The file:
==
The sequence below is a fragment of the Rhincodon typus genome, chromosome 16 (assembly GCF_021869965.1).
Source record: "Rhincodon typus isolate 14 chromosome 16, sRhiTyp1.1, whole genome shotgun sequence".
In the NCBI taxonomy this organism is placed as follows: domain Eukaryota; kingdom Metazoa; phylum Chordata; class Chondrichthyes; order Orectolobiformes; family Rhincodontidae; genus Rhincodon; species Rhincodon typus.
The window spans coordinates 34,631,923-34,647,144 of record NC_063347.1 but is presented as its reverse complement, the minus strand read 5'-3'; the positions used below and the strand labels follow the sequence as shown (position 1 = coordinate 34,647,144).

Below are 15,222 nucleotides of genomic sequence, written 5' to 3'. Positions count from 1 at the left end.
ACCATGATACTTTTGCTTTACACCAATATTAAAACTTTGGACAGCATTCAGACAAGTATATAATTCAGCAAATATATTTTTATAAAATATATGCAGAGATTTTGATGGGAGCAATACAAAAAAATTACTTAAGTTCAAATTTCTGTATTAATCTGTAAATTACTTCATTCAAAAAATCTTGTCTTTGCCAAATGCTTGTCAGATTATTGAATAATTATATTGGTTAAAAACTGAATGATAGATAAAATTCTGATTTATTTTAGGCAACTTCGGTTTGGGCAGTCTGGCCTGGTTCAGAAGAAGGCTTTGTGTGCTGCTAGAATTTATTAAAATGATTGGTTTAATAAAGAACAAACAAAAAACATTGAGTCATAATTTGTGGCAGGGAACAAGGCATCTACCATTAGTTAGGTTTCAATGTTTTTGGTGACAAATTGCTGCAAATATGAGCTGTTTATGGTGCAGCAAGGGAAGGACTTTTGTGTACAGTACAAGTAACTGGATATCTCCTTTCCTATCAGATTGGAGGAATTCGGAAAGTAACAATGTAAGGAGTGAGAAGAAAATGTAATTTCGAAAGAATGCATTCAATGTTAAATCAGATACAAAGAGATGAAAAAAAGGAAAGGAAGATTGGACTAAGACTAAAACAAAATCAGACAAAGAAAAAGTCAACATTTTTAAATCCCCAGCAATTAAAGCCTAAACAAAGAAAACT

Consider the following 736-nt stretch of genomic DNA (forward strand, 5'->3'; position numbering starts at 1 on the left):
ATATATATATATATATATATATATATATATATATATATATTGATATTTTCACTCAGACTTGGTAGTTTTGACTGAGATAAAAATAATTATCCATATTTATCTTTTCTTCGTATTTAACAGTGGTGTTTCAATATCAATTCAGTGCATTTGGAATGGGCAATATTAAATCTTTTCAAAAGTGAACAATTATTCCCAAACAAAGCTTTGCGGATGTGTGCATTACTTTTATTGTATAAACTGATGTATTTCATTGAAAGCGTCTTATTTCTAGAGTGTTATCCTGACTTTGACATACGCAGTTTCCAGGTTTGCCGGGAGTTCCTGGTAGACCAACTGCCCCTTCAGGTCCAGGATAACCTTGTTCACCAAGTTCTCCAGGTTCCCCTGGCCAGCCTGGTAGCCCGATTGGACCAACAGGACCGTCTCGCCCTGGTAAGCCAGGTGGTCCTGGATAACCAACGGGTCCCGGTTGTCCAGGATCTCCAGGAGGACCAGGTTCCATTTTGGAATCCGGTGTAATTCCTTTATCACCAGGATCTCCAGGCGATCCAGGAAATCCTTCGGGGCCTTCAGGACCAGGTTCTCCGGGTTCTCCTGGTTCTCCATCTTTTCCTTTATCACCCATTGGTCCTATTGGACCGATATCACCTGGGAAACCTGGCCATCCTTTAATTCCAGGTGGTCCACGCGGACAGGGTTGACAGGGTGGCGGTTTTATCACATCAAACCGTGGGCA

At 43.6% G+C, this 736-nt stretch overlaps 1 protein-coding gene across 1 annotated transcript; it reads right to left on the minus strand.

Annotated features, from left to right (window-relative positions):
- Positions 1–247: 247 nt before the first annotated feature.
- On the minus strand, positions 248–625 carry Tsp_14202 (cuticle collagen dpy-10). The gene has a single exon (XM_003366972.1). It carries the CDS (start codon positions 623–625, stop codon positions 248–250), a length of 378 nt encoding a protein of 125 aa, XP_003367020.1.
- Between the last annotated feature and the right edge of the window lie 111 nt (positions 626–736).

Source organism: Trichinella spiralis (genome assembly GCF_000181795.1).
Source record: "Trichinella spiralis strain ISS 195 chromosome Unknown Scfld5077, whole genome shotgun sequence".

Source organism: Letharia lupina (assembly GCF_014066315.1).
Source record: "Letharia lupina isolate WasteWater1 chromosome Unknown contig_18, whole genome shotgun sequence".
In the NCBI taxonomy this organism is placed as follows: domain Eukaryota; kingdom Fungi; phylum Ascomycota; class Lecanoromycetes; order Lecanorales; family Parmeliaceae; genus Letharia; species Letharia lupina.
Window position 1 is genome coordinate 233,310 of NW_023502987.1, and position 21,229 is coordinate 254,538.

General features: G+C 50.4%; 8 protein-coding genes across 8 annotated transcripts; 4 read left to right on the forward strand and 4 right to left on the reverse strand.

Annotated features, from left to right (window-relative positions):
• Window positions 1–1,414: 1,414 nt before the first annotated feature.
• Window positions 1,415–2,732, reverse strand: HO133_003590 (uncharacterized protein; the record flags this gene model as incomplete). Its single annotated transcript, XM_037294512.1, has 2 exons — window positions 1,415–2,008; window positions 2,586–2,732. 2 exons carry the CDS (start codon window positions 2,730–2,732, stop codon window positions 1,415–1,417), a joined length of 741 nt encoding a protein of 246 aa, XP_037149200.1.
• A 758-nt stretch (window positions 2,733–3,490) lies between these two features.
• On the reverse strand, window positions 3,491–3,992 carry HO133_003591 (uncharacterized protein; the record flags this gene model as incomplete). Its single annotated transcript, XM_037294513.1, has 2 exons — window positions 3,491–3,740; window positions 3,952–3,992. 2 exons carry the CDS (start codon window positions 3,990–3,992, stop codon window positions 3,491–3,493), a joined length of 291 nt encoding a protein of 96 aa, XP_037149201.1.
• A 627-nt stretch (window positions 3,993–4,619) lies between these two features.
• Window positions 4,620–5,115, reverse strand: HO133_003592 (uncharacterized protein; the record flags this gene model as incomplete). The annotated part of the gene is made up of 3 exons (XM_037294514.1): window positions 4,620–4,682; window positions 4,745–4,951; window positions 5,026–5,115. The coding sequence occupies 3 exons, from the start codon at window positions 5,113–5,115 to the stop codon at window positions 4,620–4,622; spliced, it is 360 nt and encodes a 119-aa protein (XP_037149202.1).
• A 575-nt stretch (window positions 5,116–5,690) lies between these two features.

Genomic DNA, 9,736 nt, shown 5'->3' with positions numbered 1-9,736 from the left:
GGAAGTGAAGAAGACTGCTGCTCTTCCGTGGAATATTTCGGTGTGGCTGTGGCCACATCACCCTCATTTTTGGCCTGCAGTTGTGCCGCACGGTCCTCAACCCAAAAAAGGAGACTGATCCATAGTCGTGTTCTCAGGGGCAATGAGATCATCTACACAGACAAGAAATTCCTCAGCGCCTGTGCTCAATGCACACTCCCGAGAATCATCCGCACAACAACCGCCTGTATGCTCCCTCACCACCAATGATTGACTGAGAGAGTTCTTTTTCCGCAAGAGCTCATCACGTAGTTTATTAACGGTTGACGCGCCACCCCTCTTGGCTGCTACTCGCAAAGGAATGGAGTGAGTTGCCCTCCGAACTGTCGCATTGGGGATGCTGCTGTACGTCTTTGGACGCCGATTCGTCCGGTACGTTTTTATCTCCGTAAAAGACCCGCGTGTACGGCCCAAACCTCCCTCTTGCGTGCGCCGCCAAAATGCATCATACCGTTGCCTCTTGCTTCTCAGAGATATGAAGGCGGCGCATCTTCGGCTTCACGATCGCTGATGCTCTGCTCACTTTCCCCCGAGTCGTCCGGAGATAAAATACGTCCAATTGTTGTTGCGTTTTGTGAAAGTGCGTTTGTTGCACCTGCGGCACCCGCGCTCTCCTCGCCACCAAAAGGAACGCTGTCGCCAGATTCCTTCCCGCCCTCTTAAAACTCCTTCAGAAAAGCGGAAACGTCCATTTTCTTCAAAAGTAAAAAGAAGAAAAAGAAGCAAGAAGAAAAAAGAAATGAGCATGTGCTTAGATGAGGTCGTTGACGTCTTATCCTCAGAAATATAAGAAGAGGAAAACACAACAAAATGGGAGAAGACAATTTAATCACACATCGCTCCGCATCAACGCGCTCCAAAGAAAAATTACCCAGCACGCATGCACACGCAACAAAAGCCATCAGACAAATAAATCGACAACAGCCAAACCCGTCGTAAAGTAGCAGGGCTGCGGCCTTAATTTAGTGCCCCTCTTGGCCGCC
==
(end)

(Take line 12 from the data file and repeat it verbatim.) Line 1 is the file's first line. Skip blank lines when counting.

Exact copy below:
- On the minus strand, positions 248–625 carry Tsp_14202 (cuticle collagen dpy-10). The gene has a single exon (XM_003366972.1). It carries the CDS (start codon positions 623–625, stop codon positions 248–250), a length of 378 nt encoding a protein of 125 aa, XP_003367020.1.